Embassy attacks cast shadow over Barack Obama’s re-election hopes
The smooth running of Barack Obama's re-election machine looked under some strain last night as images of smoke rising from US embassies across the Arab world dominated news bulletins at home, capping a grim foreign policy week that saw four Americans killed in Libya including Ambassador Christopher Stevens.
The escalation in anti-American violence, sparked by a promotional video for a film shot in California ridiculing the Muslim faith, and its spread to more Arab capitals yesterday helped to embolden Republicans, who claim that Mr Obama's broader approach to foreign policy and to the managing of the Arab Spring in particular had fallen apart.
“Look across that region today, and what do we see?” Republican running mate Paul Ryan asked a conservative conference in Washington, offering a withering Obama foreign affairs scorecard. “The slaughter of brave dissidents in Syria. Mobs storming American embassies and consulates. Iran four years closer to gaining a nuclear weapon. Israel, our best ally in the region, treated with indifference bordering on contempt by the Obama administration.”
Accompanied by Secretary of State Hillary Clinton, the president went to Andrews Air Force Base in Maryland to receive the bodies of Ambassador Stevens and the other three victims of the Libyan attack. Meanwhile the Pentagon revealed that an elite unit of Marines was being sent to Yemen which has seen some of the worst unrest.
The White House meanwhile last night denied that the US had had any knowledge prior knowledge of the assault on the US consular complex in Benghazi, Libya, before it happened. It added however that Mr Obama had ordered a security review for all US diplomatic facilities worldwide.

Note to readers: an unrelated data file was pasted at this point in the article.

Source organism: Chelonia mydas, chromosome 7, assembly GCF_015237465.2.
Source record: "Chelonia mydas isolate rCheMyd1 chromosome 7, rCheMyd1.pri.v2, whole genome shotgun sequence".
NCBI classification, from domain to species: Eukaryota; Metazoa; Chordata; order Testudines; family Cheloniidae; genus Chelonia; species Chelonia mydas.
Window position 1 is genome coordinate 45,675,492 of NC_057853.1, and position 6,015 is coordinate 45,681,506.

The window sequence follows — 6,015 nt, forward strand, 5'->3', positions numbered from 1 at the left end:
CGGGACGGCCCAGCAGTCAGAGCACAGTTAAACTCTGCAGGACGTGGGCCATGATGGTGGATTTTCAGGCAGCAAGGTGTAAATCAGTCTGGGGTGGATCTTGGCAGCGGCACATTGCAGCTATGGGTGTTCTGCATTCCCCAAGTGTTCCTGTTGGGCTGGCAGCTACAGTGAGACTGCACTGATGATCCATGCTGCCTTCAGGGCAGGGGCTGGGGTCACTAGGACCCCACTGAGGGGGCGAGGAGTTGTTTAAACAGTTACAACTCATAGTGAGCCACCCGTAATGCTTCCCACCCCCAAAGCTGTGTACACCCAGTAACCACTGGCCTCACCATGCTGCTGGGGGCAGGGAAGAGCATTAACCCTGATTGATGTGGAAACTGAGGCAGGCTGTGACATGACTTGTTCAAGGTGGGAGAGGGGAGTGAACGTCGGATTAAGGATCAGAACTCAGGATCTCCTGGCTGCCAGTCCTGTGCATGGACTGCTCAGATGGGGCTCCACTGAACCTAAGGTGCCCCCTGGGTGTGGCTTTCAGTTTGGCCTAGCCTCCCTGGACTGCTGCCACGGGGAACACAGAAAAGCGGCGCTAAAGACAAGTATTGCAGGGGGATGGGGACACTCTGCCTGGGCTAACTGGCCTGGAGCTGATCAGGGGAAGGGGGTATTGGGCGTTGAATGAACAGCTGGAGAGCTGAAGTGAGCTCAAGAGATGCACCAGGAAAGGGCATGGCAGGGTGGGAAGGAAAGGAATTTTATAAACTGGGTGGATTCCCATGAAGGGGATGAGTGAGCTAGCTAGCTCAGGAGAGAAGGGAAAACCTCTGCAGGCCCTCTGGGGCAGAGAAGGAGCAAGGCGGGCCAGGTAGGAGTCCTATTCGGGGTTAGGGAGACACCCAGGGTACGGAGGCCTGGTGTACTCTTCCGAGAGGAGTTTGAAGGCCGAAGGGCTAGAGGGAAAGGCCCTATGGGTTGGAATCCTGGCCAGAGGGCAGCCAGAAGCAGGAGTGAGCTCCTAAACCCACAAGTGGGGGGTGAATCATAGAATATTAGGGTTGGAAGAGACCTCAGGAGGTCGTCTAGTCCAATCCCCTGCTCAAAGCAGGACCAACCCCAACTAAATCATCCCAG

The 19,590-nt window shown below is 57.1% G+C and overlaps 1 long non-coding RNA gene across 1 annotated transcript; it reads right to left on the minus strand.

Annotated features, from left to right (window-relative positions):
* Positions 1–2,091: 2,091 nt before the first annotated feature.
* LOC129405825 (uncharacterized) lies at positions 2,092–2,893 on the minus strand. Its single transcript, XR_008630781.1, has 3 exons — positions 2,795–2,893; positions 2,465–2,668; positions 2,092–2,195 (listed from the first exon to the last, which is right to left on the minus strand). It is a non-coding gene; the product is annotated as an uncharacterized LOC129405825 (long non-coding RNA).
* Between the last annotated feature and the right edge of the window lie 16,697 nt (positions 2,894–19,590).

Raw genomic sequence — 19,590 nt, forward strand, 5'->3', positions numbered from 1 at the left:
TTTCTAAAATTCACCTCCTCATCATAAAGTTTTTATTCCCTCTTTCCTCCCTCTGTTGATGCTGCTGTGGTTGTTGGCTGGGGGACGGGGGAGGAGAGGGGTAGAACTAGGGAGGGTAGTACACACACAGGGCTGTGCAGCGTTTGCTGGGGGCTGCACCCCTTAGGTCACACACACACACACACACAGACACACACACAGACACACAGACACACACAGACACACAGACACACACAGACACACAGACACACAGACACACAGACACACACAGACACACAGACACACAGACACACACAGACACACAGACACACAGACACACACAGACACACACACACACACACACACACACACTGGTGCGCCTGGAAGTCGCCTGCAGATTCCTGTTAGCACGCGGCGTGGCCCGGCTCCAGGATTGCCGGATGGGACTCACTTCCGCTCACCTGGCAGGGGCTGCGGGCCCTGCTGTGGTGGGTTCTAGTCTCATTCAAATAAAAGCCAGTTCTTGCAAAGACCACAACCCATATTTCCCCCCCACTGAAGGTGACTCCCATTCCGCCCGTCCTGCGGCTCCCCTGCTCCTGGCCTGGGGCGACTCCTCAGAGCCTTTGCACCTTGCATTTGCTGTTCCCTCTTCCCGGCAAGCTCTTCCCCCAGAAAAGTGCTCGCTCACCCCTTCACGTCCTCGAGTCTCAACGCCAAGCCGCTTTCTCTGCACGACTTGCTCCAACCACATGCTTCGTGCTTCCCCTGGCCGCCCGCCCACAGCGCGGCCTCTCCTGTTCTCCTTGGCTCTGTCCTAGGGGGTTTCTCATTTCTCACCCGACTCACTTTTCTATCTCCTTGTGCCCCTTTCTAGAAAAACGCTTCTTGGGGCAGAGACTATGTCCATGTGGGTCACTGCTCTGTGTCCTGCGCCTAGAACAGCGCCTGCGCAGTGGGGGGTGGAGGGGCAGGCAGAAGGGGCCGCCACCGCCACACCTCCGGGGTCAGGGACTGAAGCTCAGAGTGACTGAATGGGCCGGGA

Mr Obama may yet prove immune to the Republican assaults, however, particularly if after yesterday's Friday prayer protests in countries as far apart as Tunisia and Pakistan, the violence begins to ebb. He has hitherto enjoyed a very wide lead over his opponent Mitt Romney when pollsters ask voters to rate them on foreign affairs. A trump card no one can take away: the killing of Osama bin Laden last year.
His campaign may also see something of a turning point in a new NBC-Wall Street Journal poll showing the president opening a significant 50- to 43-point lead over Mr Romney in Ohio and holding on to five-point advantages in Virginia and Florida. The numbers suggest an important post-convention bump for the president. Mr Romney needs to snag two of those battleground states in November to have a decent chance of winning the White House.
And Mr Obama continues to benefit from an opponent who, when he sees an open window, manages to break panes while passing through it. Seemingly knee-jerk criticism of the president at the start of this week's unrest and before the killing of Ambassador Stevens continues to earn Mr Romney opprobrium, including from on the right.
Some circling of the wagons around Mr Romney is under way, however, for example by Washington Post conservative commentator Charles Krauthammer. “What we are seeing on the screen is the meltdown, the collapse of the Obama policy on the Muslim world,” he told Fox News, adding: “What we're seeing now is 'al-Qaidastan' developing in Libya, the meltdown of our relations with Egypt.”
The top foreign policy advisor to the Republican campaign, Richard Williams, suggested yesterday meanwhile that Mr Romney, he were president, would not have let this week's events happen. “A Romney administration would be there, would be more active trying to work with civil society, with reformer movements, so we would be partners in this evolution, not running behind,” he contended.
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